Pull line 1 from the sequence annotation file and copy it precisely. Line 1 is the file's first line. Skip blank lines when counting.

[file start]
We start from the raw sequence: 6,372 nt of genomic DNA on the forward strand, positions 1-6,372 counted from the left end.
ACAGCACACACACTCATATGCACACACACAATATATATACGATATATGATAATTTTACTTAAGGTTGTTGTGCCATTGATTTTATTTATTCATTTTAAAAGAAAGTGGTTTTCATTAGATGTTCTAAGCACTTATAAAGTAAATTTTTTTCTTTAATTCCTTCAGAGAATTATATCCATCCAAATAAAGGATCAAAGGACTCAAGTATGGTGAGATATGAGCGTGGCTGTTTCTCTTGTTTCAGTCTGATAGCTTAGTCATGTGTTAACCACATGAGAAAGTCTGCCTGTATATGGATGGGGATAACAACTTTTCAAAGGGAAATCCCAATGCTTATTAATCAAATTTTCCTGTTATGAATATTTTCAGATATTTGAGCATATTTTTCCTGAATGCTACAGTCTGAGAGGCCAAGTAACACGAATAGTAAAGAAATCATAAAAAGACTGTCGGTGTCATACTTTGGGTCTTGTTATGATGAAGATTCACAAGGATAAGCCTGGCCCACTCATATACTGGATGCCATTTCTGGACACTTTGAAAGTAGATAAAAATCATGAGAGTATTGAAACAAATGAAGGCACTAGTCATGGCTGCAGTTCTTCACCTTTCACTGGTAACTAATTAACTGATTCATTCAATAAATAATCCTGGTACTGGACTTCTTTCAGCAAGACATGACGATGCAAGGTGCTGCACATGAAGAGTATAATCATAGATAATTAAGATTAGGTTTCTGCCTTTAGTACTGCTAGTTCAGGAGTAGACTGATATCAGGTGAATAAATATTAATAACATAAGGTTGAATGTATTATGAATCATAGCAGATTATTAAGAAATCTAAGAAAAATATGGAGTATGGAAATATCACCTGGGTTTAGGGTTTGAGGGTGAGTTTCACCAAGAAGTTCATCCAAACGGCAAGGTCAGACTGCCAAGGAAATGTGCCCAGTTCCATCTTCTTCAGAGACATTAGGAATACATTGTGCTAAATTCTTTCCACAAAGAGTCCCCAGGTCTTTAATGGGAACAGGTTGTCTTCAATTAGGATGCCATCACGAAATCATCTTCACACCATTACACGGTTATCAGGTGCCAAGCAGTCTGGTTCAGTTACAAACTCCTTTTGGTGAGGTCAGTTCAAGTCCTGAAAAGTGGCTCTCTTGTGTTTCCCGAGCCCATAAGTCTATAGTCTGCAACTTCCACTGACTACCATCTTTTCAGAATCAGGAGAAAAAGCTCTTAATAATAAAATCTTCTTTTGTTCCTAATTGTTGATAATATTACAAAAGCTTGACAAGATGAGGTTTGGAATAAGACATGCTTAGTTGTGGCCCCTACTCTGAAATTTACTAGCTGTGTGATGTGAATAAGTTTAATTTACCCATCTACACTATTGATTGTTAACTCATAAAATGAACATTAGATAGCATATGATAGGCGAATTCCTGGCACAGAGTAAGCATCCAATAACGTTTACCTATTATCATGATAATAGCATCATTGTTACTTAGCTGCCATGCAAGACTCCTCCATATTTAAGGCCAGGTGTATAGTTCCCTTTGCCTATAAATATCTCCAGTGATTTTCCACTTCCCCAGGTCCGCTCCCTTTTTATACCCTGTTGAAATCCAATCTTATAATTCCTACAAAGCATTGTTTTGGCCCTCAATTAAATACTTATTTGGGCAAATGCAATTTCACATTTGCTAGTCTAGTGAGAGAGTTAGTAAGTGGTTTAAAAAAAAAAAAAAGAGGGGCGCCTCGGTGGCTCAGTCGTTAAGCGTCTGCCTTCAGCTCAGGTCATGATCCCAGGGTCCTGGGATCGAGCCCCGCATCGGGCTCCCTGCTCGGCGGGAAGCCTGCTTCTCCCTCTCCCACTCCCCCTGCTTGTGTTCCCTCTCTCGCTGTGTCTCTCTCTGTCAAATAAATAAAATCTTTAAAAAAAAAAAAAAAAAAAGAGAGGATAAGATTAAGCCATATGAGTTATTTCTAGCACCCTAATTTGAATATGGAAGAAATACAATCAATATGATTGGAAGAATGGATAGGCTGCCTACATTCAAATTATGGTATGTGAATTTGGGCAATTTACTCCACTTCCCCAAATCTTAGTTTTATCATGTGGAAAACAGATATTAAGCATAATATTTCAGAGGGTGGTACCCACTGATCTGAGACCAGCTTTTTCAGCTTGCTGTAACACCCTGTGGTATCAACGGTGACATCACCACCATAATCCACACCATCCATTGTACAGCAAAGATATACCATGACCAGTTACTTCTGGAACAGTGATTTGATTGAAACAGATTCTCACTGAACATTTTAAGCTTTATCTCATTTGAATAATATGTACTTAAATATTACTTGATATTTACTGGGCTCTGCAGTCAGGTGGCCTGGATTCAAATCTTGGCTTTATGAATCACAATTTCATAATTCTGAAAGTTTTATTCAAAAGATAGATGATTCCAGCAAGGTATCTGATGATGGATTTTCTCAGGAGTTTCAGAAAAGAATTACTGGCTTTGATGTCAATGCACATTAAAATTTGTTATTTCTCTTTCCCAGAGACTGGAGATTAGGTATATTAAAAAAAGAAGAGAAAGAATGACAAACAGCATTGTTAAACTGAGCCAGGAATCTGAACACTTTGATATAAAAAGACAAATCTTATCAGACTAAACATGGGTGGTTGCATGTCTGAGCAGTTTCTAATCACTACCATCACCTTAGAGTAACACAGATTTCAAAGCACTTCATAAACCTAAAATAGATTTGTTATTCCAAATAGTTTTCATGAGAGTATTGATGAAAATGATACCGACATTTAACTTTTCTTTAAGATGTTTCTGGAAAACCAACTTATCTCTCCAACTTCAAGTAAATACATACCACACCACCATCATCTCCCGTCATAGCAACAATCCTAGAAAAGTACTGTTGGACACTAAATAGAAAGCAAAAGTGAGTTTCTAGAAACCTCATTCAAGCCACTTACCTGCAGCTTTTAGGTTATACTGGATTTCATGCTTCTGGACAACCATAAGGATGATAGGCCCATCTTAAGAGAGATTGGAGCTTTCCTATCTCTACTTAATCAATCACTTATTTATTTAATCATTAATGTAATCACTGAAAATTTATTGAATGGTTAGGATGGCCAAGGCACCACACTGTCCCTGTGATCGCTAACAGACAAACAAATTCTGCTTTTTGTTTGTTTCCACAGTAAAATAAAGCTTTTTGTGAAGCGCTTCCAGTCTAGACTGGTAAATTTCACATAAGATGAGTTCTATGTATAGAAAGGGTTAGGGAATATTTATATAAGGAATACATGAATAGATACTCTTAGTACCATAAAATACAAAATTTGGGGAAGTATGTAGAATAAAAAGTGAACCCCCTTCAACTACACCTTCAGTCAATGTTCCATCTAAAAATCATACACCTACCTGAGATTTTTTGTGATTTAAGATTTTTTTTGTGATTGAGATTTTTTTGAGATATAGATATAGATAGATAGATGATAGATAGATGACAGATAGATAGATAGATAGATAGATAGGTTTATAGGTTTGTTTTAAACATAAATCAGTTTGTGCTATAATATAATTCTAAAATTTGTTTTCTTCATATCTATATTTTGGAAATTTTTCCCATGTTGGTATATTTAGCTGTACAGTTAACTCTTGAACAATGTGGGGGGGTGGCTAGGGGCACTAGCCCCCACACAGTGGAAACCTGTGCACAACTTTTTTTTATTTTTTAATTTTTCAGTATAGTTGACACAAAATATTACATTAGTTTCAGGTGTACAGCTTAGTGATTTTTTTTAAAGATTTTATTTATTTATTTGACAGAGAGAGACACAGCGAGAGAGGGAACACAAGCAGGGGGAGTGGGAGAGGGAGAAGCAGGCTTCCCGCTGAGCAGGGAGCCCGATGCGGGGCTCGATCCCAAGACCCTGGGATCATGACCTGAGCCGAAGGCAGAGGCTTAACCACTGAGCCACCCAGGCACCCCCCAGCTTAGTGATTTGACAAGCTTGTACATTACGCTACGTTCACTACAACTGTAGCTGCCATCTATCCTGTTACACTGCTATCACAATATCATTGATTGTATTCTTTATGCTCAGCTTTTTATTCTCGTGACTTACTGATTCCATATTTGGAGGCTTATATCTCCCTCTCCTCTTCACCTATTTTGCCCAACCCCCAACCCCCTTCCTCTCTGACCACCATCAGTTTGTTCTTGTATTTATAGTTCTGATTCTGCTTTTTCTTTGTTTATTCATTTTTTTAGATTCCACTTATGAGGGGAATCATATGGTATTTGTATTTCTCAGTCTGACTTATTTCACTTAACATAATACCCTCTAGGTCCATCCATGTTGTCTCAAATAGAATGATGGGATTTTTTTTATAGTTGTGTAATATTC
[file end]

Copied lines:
We start from the raw sequence: 6,372 nt of genomic DNA on the forward strand, positions 1-6,372 counted from the left end.